The Standard & Poor’s GSCI gauge of 24 raw materials fell 0.3 percent to 666.96 at 4 p.m. in New York, led by metals.
The UBS Bloomberg CMCI index of 26 prices declined 0.1 percent to 1,590.20.
Gold declined for the third straight day as investors weighed whether the Federal Reserve will signal a new round of measures to boost the economy tomorrow and as Spain said it will delay a decision on seeking aid.
On the Comex in New York, gold futures for December delivery fell 0.4 percent to $1,657.10 an ounce.
Silver futures for December delivery declined 1.5 percent to $30.446 an ounce, the biggest drop for a most-active contract since Aug. 2.
On the New York Mercantile Exchange, platinum futures for October delivery fell 1.1 percent to $1,503.70 an ounce, the fifth straight decline. Palladium futures for December delivery slumped 3.2 percent to $616.40 an ounce, the biggest drop since May 23.
Copper fell for the fifth straight session after Spain said it will delay a decision on seeking a sovereign bailout, underscoring the risk that a deepening European debt crisis will erode metal demand.
On the Comex, copper futures for December delivery slipped 0.1 percent to $3.447 a pound, capping the longest slump in 12 weeks.
On the London Metal Exchange, copper for delivery in three months fell 0.1 percent to $7,567.50 a metric ton ($3.43 a pound). Zinc, aluminum, lead, tin and nickel also slid.
Crude oil dropped as producers worked to restore Gulf of Mexico output after Hurricane Isaac passed.
On the Nymex, oil futures for October delivery fell 0.9 percent to $94.62 a barrel.
Brent oil for October settlement rose 11 cents to $112.65 a barrel on the London-based ICE Futures Europe exchange.
Mercuria Energy Trading SA sold North Sea Forties crude at the lowest price in more than one month. Vitol Group failed to sell Russian Urals in Rotterdam at the biggest discount to Dated Brent in two months after a final loading program showed an increase in October shipments.
Hindustan Petroleum Corp., India’s third-largest state refiner, bought from Vitol via a tender 1 million barrels of Nigerian Qua Iboe crude for loading in October, said two traders who participate in the market.
Gasoline fell on speculation that southern Louisiana refineries escaped major damage from Isaac and downtime will be limited.
On the Nymex, gasoline futures for September delivery dropped 0.6 percent to $3.0826 a gallon.
Heating-oil futures for September delivery rose 0.3 percent to $3.1245 a gallon.
Natural gas climbed for the second straight day on predictions of above-normal temperatures and after a government report showed that U.S. stockpiles rose in line with forecasts last week.
On the Nymex, gas futures for October delivery rose 2.4 percent to $2.748 per million British thermal units.
U.K. gas for within-day delivery advanced as an unplanned outage cut supply into Total SA’s St. Fergus terminal in Scotland.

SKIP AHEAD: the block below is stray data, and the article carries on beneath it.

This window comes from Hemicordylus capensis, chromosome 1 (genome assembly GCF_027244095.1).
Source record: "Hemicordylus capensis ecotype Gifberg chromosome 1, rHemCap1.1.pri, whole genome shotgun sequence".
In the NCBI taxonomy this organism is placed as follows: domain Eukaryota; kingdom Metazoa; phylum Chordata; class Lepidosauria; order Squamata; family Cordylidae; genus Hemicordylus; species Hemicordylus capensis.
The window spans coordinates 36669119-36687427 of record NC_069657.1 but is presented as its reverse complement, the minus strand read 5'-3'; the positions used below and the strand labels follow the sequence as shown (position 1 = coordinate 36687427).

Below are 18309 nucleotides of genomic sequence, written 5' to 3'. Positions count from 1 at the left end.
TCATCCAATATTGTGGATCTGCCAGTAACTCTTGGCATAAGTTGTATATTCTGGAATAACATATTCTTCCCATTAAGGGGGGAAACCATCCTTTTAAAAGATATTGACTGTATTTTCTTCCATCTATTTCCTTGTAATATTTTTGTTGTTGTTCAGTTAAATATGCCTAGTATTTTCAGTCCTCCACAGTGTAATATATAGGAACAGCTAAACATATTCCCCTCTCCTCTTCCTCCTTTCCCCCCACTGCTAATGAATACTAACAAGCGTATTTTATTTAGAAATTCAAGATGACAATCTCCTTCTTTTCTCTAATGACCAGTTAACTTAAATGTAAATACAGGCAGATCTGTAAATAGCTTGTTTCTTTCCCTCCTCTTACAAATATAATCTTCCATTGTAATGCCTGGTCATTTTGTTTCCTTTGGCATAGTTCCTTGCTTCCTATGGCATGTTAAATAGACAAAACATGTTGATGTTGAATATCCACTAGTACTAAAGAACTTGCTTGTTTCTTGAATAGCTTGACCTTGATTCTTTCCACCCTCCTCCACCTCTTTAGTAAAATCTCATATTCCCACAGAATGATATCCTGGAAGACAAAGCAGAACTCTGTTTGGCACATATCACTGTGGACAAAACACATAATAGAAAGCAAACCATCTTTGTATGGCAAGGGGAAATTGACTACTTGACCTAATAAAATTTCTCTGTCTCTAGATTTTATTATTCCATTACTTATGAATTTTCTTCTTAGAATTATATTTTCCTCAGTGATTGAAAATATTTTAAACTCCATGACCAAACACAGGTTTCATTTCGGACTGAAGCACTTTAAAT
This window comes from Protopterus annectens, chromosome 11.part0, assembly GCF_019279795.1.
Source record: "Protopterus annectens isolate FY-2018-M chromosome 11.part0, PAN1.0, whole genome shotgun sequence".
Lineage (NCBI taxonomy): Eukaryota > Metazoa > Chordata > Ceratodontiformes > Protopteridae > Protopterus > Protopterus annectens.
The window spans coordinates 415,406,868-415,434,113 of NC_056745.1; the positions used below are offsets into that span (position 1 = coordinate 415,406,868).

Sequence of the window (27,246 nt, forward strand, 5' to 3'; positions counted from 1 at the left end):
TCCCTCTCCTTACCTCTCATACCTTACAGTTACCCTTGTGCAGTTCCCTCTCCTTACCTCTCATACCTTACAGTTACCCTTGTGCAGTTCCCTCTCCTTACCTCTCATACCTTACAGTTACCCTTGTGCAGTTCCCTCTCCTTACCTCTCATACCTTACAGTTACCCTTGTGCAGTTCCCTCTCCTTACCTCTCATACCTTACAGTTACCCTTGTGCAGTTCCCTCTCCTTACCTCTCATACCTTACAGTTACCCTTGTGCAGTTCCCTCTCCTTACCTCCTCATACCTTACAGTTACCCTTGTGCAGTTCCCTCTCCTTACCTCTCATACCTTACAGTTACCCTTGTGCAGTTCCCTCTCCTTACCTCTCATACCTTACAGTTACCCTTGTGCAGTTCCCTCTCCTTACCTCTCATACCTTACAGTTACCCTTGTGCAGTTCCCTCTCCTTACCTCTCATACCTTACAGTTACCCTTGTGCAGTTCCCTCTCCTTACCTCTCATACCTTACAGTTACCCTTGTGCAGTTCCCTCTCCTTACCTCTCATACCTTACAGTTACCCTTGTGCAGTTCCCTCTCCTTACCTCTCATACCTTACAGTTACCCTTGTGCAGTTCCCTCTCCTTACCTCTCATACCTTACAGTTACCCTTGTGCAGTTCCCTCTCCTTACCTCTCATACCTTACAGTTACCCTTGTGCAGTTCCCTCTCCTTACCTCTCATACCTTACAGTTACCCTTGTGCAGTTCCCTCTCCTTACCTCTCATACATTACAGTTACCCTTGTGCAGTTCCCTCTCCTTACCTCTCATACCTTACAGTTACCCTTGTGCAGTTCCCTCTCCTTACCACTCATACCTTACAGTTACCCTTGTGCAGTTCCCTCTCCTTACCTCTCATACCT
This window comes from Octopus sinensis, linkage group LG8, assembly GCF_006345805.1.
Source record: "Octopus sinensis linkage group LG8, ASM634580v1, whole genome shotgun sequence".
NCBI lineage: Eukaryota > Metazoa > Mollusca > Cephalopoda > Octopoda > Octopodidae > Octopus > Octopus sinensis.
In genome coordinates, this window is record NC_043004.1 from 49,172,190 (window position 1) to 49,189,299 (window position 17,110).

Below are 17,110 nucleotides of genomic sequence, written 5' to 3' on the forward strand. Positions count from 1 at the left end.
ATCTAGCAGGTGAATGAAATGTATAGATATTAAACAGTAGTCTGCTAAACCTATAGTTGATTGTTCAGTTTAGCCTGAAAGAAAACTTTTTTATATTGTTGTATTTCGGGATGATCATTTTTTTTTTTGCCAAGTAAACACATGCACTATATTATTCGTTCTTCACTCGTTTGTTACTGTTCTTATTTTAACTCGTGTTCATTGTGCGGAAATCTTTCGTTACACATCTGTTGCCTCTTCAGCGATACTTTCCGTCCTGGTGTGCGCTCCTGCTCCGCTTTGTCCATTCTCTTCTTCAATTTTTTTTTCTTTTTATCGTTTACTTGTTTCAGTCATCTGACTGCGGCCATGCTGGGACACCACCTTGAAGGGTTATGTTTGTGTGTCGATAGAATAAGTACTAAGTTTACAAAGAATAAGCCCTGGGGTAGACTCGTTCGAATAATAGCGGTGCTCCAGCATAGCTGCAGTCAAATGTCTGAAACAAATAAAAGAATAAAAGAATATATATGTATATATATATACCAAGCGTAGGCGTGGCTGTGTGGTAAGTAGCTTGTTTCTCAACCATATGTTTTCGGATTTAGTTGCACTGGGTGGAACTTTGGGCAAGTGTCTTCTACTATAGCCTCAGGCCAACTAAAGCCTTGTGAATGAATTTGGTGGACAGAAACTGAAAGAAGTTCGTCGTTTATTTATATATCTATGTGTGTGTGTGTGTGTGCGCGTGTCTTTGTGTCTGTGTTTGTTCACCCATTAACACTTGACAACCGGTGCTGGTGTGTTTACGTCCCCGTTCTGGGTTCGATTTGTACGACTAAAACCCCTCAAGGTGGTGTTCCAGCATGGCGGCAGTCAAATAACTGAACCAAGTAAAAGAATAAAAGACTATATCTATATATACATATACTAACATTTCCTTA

Same-day gas rose 0.5 percent to 56.35 pence a therm at 5:20 p.m. London time, according to broker data compiled by Bloomberg. That’s equivalent to $8.89 per million Btu. A therm is 100,000 Btu.
Soybean futures surged to a record on speculation that Isaac will damage crops and delay harvesting in parts of the U.S., the world’s biggest producer.
On the Chicago Board of Trade, soybean futures for November delivery rose 0.6 percent to $17.635 a bushel. Earlier, the price reached a record $17.7125.
Corn futures for December delivery slid 0.6 percent to $8.085 a bushel.
Wheat futures for December delivery dropped 0.3 percent to $9.03 a bushel.
Cocoa futures extended a rally to a nine-month high on mounting concern that supplies may be disrupted in Ivory Coast, the world’s top producer.
On ICE Futures U.S. in New York, cocoa for December delivery rose 1 percent to $2,601 a ton. Earlier, the commodity reached $2,620, the highest since Nov. 9.
Cotton futures for December delivery increased 0.4 percent to 76.94 cents a pound.
Orange-juice futures for November delivery advanced 1.3 percent to $1.172 a pound.
Arabica-coffee futures for December delivery fell 2 percent to $1.634 a pound.
Raw-sugar futures for October delivery decreased less than 0.1 percent to 19.75 cents a pound.
Cattle futures rose to a two-week high on signs that ranchers are slaughtering animals amid rising feed costs and deteriorating pasture conditions, tightening long-term beef supplies.
On the Chicago Mercantile Exchange, cattle futures for October delivery settled unchanged at $1.255 a pound after reaching $1.25975, the highest since Aug. 16.
Feeder-cattle futures for October settlement rose 0.1 percent to $1.449 a pound.
Hog futures for October settlement gained 0.6 percent to 74.15 cents a pound.
To contact the reporter on this story: Thomas Galatola in New York at email@example.com
To contact the editor responsible for this story: Patrick McKiernan at firstname.lastname@example.org